In nineteenth century Connecticut, a man by the name of J. T. Robertson owned a business that manufactured and sold cleaning products such as soap and scouring powder. The latter was made from silica quartz, and while it did the job it left scratches on anything and everything it was used on. Happily for his business and post-Civil War housewives all over New England, Robertson discovered a new ingredient to make a scouring powder that didn’t scratch surfaces. He had noted that some of the workmen at the company mine had highly polished shovels – but without scratches!
These workman with the highly polished shovels had one job, to manually separate freshly-mined silica quartz from feldspar, a white mineral with no apparent economic value. The mineral was simply discarded, up until the time Robertson realized that feldspar was useful as a scratchless scouring powder. In 1886, the J. T. Robertson Soap Company introduced a new cleaning product that – even after 135 years – is still popular and widely available today: Bon Ami.
The market for Bon Ami grew rapidly, and new sources of feldspar were sought. One of the places it was found in abundance was in the Blue Ridge Mountains, about 50 miles northeast of Asheville, NC. Located a mile or two west of the resort town of Little Switzerland (an hour drive from Asheville), the appropriately named Bon Ami Mine is no longer a funtioning mining operation, but it is open to the public for tours. Emerald Village, which now owns the mine, is open from April through the end of October, which they must reckon to be the tourist season in these parts.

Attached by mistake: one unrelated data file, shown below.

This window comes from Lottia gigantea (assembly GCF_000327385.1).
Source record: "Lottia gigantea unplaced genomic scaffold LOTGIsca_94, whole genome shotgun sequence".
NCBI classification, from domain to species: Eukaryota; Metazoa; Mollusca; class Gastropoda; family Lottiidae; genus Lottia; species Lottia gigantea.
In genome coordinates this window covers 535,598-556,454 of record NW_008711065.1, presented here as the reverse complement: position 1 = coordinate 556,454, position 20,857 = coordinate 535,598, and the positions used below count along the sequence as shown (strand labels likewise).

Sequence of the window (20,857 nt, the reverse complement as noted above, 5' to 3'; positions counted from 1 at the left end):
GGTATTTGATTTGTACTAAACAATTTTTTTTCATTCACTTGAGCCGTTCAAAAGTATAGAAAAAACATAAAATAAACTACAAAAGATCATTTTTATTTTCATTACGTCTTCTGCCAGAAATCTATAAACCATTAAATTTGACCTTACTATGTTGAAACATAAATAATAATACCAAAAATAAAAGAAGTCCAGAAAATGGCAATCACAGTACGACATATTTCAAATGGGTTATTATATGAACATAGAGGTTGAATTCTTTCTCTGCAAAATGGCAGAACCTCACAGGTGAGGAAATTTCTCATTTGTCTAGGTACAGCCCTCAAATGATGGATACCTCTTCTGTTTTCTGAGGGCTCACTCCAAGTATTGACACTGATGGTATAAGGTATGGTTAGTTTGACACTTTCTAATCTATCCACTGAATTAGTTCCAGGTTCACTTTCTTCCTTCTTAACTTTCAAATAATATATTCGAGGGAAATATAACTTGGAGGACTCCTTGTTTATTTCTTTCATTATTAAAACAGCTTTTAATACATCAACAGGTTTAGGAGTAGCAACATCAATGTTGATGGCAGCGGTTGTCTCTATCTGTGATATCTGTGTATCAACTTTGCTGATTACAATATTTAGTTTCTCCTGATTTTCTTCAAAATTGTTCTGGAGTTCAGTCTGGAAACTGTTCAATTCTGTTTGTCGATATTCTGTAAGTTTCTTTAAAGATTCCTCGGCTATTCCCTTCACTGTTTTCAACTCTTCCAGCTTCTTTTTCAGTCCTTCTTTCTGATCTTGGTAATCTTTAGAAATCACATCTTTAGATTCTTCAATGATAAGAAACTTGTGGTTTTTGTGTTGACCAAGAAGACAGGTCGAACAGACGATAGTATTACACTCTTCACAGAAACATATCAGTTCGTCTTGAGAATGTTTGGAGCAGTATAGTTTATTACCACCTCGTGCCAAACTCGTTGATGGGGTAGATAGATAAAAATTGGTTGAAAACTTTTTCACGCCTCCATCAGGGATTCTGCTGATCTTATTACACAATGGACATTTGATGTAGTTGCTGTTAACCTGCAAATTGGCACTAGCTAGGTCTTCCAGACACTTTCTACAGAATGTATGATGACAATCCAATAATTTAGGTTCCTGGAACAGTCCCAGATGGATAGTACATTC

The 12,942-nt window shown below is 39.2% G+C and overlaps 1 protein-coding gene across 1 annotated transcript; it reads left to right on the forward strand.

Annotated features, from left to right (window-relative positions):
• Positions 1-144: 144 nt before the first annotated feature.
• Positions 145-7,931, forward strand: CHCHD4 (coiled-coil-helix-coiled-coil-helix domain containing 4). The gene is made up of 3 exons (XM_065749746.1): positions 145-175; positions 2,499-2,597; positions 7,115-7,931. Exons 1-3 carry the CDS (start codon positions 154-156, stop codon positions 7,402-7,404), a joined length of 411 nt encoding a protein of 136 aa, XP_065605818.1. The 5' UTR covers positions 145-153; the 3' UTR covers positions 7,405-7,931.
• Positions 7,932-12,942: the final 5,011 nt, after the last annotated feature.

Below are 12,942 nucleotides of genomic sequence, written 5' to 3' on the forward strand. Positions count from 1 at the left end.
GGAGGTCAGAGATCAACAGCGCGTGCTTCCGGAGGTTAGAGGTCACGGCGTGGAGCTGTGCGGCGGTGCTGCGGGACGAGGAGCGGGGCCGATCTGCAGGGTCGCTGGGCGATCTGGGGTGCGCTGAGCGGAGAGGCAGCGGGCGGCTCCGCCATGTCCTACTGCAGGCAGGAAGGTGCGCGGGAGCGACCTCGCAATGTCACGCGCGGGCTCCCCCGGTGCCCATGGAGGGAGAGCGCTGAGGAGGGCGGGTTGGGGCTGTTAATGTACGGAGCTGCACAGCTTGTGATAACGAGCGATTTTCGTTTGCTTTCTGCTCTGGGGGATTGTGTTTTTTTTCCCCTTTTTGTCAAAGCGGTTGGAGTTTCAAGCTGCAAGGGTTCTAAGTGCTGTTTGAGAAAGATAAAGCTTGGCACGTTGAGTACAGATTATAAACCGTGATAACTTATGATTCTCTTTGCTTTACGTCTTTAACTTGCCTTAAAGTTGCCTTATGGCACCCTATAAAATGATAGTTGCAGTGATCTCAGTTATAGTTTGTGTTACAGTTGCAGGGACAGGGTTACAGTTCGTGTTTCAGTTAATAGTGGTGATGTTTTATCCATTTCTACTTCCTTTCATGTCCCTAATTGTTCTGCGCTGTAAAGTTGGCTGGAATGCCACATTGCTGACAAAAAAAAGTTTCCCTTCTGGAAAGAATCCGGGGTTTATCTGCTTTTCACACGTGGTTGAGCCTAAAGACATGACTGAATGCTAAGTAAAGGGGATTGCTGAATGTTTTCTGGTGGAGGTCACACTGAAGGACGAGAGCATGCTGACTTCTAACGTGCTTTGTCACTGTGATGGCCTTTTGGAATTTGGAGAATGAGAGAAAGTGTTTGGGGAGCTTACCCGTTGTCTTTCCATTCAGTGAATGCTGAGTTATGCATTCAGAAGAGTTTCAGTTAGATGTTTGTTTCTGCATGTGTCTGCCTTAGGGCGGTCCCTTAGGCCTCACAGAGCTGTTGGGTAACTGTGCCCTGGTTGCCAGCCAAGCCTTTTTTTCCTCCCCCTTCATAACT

Although the feldspar is gone, the area is still rich with gemstones. Visitors can pan for pieces of real emerald and garnet and other precious rocks. There’s also a museum dedicated to the history of the mine, and of course you can take a tour of the mine itself. Ten times a year, they put on a light show, of sorts, down in the mine, they call the Black Light Mine Tour. Hyalite, abundant in the mine, is a type of opal that’s colorless and transparent, similar to glass. Uniquely, hyalite glows bright fluorescent green when black light is shone on it.
The Bon Ami Mine and Little Switzerland are both situated close to the scenic Blue Ridge Parkway. Asheville, of course, has the world famous Biltmore Estate and mansion that may be on your bucket list. If you’re looking for a vacation road trip, this area has much to offer. Just be sure to schedule a stop at the mine on a day when they’re showing off the hyalite.